Congress has an opportunity to create a new coalition to achieve the ambitious and necessary transition to a resilient, low-carbon economy. More building blocks are in the pending Senate infrastructure legislation in which Republicans have explicitly embraced a series of climate initiatives that reduce emissions, build infrastructure for low-carbon approaches like electric vehicles and invest in infrastructure resilience to address and adapt to growing climate impacts.
Some Democrats are supporting permit modernization efforts, including consolidating permitting decisions for major infrastructure into a single document and incentivizing federal agencies to complete their environmental review process within an average of two years. An additional step that both sides should embrace is the reauthorization of FAST-41, a bipartisan program in the last highway bill that created an effective interagency council to improve the federal project review and approval process.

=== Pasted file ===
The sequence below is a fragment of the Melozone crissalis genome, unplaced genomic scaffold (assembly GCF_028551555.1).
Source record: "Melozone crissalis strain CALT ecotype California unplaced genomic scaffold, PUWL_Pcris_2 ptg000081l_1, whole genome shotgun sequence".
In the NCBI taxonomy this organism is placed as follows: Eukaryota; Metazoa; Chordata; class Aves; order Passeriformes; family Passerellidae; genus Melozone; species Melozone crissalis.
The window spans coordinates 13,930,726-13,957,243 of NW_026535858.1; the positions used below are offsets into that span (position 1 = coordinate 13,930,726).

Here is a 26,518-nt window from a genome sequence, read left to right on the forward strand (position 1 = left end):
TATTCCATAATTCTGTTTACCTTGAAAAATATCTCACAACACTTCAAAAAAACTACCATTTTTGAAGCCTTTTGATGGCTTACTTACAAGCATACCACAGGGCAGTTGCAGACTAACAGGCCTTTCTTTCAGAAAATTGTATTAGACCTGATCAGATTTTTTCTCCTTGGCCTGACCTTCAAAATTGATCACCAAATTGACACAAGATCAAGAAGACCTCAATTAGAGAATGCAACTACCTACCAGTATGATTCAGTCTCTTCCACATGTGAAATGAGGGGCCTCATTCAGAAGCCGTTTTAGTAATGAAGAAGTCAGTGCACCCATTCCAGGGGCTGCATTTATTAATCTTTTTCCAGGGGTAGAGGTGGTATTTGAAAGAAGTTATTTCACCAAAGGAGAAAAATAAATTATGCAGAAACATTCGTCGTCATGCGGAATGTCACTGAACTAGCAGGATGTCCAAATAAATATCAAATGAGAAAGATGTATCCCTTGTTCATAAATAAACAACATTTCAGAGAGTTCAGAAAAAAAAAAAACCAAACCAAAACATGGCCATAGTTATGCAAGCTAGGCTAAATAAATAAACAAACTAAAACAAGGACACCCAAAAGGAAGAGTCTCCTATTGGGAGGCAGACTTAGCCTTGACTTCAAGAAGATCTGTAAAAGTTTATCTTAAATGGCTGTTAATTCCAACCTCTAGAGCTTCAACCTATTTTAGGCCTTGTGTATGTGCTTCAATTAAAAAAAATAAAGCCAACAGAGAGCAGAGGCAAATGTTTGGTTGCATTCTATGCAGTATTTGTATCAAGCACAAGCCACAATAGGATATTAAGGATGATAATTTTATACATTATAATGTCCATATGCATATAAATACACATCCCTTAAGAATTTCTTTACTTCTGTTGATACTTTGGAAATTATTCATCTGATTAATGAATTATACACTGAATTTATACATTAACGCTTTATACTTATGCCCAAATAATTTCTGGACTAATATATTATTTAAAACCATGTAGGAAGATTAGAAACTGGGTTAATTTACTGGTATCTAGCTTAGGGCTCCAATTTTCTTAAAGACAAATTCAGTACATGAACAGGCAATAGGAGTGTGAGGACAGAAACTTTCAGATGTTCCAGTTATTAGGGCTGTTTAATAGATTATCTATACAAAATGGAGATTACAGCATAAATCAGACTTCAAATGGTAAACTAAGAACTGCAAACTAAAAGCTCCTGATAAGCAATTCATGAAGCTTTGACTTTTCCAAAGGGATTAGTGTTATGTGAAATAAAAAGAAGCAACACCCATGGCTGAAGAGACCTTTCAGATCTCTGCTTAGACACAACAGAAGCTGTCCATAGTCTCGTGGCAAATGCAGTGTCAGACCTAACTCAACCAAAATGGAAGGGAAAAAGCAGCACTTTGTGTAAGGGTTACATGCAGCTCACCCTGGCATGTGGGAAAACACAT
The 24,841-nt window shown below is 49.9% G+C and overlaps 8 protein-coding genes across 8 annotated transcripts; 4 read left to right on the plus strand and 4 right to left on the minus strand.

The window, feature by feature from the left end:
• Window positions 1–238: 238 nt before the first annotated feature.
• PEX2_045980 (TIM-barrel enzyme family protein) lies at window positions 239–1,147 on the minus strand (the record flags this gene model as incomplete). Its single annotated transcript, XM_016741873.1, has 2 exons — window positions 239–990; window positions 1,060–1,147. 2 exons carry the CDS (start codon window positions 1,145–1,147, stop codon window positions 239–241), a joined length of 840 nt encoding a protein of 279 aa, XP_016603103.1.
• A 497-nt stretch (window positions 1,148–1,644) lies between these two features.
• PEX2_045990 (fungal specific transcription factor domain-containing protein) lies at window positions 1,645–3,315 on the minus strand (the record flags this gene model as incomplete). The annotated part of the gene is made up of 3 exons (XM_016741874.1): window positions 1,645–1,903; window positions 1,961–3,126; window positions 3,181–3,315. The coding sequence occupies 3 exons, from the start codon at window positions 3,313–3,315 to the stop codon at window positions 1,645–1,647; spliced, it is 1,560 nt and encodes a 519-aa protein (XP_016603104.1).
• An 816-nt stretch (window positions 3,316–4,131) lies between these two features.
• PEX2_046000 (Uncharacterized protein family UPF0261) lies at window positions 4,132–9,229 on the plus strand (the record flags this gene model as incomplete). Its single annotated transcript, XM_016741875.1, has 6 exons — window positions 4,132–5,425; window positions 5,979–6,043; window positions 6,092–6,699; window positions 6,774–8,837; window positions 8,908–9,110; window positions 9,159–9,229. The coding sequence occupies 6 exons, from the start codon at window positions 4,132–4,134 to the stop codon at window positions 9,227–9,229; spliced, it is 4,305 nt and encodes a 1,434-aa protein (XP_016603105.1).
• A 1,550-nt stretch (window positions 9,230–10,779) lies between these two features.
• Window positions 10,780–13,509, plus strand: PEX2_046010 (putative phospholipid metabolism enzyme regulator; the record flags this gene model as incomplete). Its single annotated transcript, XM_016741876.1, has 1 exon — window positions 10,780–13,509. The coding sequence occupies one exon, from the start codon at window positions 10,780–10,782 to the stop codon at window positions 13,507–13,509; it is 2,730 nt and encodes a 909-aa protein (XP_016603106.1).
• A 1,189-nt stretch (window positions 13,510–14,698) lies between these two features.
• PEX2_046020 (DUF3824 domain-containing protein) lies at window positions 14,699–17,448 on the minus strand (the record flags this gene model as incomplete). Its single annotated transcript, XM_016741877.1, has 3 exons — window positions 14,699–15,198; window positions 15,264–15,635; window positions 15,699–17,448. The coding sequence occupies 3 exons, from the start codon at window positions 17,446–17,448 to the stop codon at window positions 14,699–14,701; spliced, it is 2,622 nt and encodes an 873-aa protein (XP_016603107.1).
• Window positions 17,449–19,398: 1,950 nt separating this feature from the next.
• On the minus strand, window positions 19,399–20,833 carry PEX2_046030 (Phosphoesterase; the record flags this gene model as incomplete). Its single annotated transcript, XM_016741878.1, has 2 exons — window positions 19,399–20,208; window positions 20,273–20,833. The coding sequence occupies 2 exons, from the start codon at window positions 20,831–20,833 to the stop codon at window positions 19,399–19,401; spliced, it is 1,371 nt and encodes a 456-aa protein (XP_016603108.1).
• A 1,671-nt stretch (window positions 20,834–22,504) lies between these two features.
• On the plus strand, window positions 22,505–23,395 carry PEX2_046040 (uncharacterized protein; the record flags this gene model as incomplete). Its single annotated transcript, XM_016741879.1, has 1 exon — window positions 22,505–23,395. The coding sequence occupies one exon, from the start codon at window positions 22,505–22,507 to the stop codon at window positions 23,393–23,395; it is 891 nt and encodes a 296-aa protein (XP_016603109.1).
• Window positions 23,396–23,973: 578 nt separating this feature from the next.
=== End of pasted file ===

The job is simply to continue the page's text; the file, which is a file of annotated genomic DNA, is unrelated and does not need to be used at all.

These steps may be seen as incremental, but they are significant because they signify that Republican leaders in Congress have moved well beyond questioning the existence of climate change, while Democrats are demonstrating a willingness to take a fresh look at meaningful regulatory reform proposals.
Success will require a president who is able to build bridges figuratively and literally, a motivated Congress, and a public that is desperate for progress and unwilling to be dominated by the edges of either party.
Historically, when those elements align, America finds a way to deliver.
Marty Durbin is president of the Global Energy Institute at the U.S. Chamber of Commerce.
Jason Grumet is founder and president of the Bipartisan Policy Center.